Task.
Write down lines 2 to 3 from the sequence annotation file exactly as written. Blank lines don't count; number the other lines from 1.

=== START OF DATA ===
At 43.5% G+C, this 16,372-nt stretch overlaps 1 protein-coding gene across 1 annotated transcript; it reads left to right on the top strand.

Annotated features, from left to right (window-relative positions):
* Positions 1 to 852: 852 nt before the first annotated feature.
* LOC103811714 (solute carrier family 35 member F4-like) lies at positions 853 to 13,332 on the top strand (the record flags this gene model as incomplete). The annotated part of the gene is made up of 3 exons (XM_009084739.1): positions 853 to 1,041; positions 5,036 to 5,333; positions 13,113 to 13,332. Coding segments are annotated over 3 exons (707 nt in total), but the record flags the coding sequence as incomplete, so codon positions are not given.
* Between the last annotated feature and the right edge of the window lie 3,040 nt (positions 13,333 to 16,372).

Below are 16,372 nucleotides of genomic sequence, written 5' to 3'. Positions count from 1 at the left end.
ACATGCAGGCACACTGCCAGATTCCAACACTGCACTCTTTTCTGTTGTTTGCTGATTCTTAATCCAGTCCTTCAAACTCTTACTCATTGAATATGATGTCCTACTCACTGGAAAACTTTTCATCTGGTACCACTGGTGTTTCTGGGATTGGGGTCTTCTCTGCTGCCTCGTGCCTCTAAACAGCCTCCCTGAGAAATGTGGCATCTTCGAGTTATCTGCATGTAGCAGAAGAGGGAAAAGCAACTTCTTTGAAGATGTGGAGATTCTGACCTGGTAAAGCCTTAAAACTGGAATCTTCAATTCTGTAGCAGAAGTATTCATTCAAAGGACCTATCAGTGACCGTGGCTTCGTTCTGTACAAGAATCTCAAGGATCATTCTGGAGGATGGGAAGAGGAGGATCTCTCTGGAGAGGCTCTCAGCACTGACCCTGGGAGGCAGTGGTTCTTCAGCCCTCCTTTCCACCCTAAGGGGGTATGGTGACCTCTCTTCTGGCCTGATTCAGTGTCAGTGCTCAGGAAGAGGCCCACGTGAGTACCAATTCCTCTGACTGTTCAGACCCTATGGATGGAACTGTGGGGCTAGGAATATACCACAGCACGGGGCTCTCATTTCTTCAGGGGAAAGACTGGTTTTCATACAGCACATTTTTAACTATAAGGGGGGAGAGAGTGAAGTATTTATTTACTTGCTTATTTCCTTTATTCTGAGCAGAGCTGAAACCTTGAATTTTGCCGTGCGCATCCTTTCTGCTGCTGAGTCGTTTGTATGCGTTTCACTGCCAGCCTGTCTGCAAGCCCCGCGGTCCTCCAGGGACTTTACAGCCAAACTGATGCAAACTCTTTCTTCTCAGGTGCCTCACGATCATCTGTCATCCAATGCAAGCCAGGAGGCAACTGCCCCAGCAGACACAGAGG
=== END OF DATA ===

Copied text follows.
Annotated features, from left to right (window-relative positions):
* Positions 1 to 852: 852 nt before the first annotated feature.